We can simplify this up by noting that the access time in the event of a miss is equal to the access time for a hit pluss the time associated with the penalty. Essentially, the penalty is the amount of time it takes to make the data available and, once it is available, we sill have to access it. So

T_M = T_H + T_P

Then, the cache hit rate, R, is the number of hits that occur divided by the total number of accesses.

R = H/N = H/H+M)

Plug these into our equation above

Tavg = [H*(T_H) + M*(T_M)]/(H+M)
Tavg = [H*(T_H) + M*(T_H + T_P)]/(H+M)
Tavg = [(H+M)*(T_H) + M*(T_P)]/(H+M)
Tavg = T_H + M*(T_P)/(H+M)
Tavg = T_H + T_P*[M/(H+M)]

Noting that M = H+M-H

Tavg = T_H + T_P*[(H+M-H)/(H+M)]
Tavg = T_H + T_P*[(H+M)/(H+M) - H/(H+M)]

Tavg = T_H + T_P*(1 - R)

Do the units work out?

Yes, because R is dimensionless and so we can subtract it from a dimensionless quantity, namely 1, and T_H and T_P both have units of "clock cycles per access'.

Next, does the answer make sense?

What is the average access time if we never have a miss? That means R is 1 and the average access time is the access time per hit.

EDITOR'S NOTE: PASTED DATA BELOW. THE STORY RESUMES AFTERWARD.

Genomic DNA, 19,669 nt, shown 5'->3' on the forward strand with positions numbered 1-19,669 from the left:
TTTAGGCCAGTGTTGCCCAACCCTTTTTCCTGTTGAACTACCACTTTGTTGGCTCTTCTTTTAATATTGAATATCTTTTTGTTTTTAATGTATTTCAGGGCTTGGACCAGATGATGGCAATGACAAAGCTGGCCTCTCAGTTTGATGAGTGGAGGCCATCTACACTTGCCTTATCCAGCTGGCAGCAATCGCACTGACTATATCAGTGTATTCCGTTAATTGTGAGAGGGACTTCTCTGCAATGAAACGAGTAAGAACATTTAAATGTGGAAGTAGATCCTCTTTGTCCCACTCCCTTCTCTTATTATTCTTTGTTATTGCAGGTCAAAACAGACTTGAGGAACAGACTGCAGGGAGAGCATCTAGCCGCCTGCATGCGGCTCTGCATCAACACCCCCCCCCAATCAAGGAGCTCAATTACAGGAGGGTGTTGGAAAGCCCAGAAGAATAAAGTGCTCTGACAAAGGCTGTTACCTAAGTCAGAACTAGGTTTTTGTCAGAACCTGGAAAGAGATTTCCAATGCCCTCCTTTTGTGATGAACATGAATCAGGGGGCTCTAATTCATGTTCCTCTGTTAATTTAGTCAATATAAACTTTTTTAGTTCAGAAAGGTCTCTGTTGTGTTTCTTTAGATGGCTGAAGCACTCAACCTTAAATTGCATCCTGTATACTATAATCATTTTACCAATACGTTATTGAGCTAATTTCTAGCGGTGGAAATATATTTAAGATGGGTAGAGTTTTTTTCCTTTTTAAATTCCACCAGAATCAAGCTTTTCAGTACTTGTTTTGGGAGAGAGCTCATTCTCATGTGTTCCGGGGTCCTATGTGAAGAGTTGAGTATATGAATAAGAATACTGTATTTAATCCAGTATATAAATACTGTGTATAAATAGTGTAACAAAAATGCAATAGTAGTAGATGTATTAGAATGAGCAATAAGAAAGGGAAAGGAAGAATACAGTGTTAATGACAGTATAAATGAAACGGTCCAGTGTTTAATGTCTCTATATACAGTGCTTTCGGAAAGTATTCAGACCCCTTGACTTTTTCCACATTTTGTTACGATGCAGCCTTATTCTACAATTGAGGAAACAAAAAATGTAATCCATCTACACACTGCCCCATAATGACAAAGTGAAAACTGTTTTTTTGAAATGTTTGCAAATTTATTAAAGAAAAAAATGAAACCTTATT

What is the average access time if we never have a hit? That means that R is 0 and the average access time is the access time per hit plus the penalty time for a miss, the sum of which is the access time for a miss.

So, yes, the answer makes sense. Life is god and we can proceed.

You are given evereything but the hit rate, R, so that is what we solve for:

Tavg = T_H + T_P*(1 - R)
Tavg = T_H + T_P - T_P*R
T_P*R = T_H + T_P - Tavg
R = (T_H + T_P - Tavg)/T_P
R = 1 - (Tavg - T_H)/T_P

Now, plug in your values (and notice that I waited until the last moment to take that plunge)

R = 1 - (2cycles - 1cycle)/5cycles

R = 1 - 1/5

R = 80%

7. ### zulfi100 Thread Starter Active Member

Jun 7, 2012
464
1
Hi,
I found that your answer is correct. I have not understood the entire stuff, so plz wait , i wont say that my confusion is removed. Thanks for writing this stuff.

Zulfi.

8. ### zulfi100 Thread Starter Active Member

Jun 7, 2012
464
1
Thanks its clear now.

Thanks for providing me this comprehensive solution.